The cause of carotid stenosis is the buildup of plaque on the inner wall of the carotid artery. The reduced blood flow to the brain and the blockage of other arteries following the release of emboli can cause a stroke. Increased risk of carotid stenosis is associated with smoking, hypertension, elevated levels of cholesterol, obesity, and a sedentary lifestyle. Some of these factors such as hypertension and cholesterol level may also be related to a person's physiology. Another risk factor is diabetes. Older, less active people are more prone to carotid stenosis. Additionally, the older a person is, the greater the risk posed by carotid stenosis.
Sometimes, prior to a major stroke, a person can be temporarily affected by the arterial blockage or release of a small embolus. The interrupted flow of blood to the brain, which can be very brief or last a few hours, does not persist longer than 24 hours. Symptoms of this transient event, called a transient ischemic attack (TIA), include weakness, as well as visual and speech difficulties. The exact symptoms of carotid stenosis depend on the area of the brain that is affected. Symptoms can also be absent, with the stenosis discovered only incidentally during a clinical examination.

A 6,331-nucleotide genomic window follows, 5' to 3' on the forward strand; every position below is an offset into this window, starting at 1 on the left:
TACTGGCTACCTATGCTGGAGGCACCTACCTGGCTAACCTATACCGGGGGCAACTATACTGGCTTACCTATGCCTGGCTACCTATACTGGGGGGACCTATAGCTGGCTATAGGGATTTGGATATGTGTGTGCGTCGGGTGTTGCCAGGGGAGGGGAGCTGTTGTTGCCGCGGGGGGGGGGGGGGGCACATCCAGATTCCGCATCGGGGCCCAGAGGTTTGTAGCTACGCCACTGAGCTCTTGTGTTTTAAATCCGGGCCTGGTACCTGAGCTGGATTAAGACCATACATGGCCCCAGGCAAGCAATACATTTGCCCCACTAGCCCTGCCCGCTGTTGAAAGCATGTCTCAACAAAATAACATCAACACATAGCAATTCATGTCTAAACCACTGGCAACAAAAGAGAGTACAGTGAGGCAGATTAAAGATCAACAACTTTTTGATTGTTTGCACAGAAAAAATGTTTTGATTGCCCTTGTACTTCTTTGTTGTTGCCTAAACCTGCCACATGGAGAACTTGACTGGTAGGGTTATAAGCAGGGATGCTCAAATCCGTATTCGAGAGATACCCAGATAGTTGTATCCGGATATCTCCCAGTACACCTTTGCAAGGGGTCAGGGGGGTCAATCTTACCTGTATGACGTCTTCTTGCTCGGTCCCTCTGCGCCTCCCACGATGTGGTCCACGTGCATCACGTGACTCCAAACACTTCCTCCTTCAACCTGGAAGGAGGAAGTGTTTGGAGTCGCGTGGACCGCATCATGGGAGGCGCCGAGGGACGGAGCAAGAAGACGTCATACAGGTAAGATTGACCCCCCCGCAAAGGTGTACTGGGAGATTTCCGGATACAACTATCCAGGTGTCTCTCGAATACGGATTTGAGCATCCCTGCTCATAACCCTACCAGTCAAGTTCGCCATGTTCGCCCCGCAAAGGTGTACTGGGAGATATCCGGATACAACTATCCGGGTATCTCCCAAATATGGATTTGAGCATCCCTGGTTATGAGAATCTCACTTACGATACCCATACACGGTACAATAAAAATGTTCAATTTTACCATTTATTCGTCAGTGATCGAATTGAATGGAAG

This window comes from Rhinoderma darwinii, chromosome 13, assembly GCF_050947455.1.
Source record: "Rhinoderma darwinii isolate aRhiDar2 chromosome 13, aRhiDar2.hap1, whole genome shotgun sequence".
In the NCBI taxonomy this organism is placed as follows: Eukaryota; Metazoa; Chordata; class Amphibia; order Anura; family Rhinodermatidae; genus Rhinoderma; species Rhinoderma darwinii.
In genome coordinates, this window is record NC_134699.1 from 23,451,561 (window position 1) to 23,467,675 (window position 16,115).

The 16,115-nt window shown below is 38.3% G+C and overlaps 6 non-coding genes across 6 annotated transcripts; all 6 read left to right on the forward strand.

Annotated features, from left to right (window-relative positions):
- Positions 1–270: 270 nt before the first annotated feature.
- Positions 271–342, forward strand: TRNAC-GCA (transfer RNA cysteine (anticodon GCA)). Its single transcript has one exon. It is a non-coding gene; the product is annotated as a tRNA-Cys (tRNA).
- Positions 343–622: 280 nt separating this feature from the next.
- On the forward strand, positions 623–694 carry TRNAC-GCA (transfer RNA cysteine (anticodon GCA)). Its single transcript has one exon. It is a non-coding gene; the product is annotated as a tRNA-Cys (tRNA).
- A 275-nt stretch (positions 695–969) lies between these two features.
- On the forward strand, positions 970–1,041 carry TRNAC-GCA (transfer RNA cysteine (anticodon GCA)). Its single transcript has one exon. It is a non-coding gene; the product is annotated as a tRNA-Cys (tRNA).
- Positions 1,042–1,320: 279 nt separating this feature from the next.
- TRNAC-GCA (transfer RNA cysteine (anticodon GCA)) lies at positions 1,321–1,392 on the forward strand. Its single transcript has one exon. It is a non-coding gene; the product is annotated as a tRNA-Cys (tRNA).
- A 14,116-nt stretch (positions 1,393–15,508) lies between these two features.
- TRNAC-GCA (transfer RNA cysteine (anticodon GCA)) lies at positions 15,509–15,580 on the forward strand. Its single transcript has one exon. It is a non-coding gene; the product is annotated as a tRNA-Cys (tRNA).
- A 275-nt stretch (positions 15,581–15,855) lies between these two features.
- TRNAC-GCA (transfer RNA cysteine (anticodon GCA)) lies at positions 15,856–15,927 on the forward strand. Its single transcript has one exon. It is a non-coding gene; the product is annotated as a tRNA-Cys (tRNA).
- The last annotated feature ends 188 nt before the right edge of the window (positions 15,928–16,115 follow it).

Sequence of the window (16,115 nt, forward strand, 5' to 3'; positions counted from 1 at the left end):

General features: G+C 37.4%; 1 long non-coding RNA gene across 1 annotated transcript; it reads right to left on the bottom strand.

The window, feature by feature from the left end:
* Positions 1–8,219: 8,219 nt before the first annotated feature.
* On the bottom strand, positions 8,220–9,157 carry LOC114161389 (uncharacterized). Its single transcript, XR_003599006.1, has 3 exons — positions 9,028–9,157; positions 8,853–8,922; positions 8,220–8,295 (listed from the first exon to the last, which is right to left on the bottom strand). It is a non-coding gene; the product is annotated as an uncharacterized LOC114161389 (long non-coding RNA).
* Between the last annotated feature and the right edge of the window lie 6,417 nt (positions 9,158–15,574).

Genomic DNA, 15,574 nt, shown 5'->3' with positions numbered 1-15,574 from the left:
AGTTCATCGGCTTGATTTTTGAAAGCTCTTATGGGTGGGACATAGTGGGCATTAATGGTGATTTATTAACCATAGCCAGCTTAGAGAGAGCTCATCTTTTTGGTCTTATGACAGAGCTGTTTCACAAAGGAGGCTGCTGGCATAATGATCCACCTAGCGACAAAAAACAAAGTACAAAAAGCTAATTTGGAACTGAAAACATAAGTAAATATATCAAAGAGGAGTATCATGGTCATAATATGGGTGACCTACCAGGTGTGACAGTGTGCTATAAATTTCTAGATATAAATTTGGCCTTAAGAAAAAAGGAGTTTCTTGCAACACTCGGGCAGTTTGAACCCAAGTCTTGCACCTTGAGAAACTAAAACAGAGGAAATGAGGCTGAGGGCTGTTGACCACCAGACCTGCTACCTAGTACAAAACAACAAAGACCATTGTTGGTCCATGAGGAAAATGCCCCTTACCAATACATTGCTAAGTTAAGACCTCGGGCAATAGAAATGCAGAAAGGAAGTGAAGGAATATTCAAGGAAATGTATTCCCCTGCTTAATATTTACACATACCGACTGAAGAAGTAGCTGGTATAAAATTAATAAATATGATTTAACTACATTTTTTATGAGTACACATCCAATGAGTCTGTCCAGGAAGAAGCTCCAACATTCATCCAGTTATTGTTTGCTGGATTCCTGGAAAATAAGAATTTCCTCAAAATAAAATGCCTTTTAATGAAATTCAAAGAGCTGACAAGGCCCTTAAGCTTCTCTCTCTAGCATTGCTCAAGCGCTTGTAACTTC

In the event of a stroke, if the blocked blood flow is not restored, brain cells can die, causing permanent brain damage.
Brian Douglas Hoyle PhD, The Gale Group Inc., Gale, Detroit,